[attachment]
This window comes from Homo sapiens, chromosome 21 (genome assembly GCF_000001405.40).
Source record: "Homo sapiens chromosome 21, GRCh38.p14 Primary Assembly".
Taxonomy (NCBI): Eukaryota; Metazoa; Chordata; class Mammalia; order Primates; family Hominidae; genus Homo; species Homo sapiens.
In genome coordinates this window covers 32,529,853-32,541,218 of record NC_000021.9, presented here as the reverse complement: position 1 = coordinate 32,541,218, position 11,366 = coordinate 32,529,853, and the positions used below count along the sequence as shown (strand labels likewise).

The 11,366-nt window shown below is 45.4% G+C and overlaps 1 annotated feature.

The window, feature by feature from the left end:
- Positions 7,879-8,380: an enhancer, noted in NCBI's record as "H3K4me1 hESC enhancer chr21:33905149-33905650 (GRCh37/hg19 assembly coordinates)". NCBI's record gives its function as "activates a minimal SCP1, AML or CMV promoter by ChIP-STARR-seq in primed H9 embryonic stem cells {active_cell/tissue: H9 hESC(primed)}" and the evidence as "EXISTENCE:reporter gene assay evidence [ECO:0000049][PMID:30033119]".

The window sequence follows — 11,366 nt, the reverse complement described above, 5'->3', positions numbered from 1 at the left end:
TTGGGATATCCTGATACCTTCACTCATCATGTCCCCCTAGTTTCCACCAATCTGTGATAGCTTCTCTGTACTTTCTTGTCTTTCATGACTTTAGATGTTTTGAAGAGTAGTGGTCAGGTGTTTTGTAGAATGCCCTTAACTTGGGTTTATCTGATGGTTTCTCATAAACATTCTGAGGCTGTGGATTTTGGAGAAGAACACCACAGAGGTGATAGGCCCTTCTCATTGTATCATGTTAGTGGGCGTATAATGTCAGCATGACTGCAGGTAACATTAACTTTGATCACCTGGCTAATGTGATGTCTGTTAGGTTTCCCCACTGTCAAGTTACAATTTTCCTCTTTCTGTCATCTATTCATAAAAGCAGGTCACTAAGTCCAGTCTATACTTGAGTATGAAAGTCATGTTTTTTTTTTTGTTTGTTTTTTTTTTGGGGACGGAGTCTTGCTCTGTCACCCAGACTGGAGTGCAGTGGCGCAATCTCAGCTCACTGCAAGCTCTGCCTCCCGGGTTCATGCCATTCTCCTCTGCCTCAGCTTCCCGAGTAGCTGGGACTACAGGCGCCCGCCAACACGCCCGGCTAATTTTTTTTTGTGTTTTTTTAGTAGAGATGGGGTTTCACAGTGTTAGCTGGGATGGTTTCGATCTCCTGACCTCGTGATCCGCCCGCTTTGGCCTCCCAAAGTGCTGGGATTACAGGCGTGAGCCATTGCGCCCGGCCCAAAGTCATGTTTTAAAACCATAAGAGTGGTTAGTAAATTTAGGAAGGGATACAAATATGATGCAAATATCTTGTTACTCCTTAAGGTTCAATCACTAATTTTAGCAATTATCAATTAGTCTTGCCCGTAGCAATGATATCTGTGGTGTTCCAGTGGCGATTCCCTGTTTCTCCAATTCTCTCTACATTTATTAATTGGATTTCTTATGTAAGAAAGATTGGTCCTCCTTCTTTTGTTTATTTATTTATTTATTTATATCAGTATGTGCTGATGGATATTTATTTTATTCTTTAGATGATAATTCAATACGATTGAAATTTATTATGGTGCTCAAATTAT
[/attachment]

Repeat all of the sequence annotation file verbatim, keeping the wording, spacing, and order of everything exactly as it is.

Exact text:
This window comes from Homo sapiens, chromosome 21 (genome assembly GCF_000001405.40).
Source record: "Homo sapiens chromosome 21, GRCh38.p14 Primary Assembly".
Taxonomy (NCBI): Eukaryota; Metazoa; Chordata; class Mammalia; order Primates; family Hominidae; genus Homo; species Homo sapiens.
In genome coordinates this window covers 32,529,853-32,541,218 of record NC_000021.9, presented here as the reverse complement: position 1 = coordinate 32,541,218, position 11,366 = coordinate 32,529,853, and the positions used below count along the sequence as shown (strand labels likewise).

The 11,366-nt window shown below is 45.4% G+C and overlaps 1 annotated feature.

The window, feature by feature from the left end:
- Positions 7,879-8,380: an enhancer, noted in NCBI's record as "H3K4me1 hESC enhancer chr21:33905149-33905650 (GRCh37/hg19 assembly coordinates)". NCBI's record gives its function as "activates a minimal SCP1, AML or CMV promoter by ChIP-STARR-seq in primed H9 embryonic stem cells {active_cell/tissue: H9 hESC(primed)}" and the evidence as "EXISTENCE:reporter gene assay evidence [ECO:0000049][PMID:30033119]".

The window sequence follows — 11,366 nt, the reverse complement described above, 5'->3', positions numbered from 1 at the left end:
TTGGGATATCCTGATACCTTCACTCATCATGTCCCCCTAGTTTCCACCAATCTGTGATAGCTTCTCTGTACTTTCTTGTCTTTCATGACTTTAGATGTTTTGAAGAGTAGTGGTCAGGTGTTTTGTAGAATGCCCTTAACTTGGGTTTATCTGATGGTTTCTCATAAACATTCTGAGGCTGTGGATTTTGGAGAAGAACACCACAGAGGTGATAGGCCCTTCTCATTGTATCATGTTAGTGGGCGTATAATGTCAGCATGACTGCAGGTAACATTAACTTTGATCACCTGGCTAATGTGATGTCTGTTAGGTTTCCCCACTGTCAAGTTACAATTTTCCTCTTTCTGTCATCTATTCATAAAAGCAGGTCACTAAGTCCAGTCTATACTTGAGTATGAAAGTCATGTTTTTTTTTTTGTTTGTTTTTTTTTTGGGGACGGAGTCTTGCTCTGTCACCCAGACTGGAGTGCAGTGGCGCAATCTCAGCTCACTGCAAGCTCTGCCTCCCGGGTTCATGCCATTCTCCTCTGCCTCAGCTTCCCGAGTAGCTGGGACTACAGGCGCCCGCCAACACGCCCGGCTAATTTTTTTTTGTGTTTTTTTAGTAGAGATGGGGTTTCACAGTGTTAGCTGGGATGGTTTCGATCTCCTGACCTCGTGATCCGCCCGCTTTGGCCTCCCAAAGTGCTGGGATTACAGGCGTGAGCCATTGCGCCCGGCCCAAAGTCATGTTTTAAAACCATAAGAGTGGTTAGTAAATTTAGGAAGGGATACAAATATGATGCAAATATCTTGTTACTCCTTAAGGTTCAATCACTAATTTTAGCAATTATCAATTAGTCTTGCCCGTAGCAATGATATCTGTGGTGTTCCAGTGGCGATTCCCTGTTTCTCCAATTCTCTCTACATTTATTAATTGGATTTCTTATGTAAGAAAGATTGGTCCTCCTTCTTTTGTTTATTTATTTATTTATTTATATCAGTATGTGCTGATGGATATTTATTTTATTCTTTAGATGATAATTCAATACGATTGAAATTTATTATGGTGCTCAAATTAT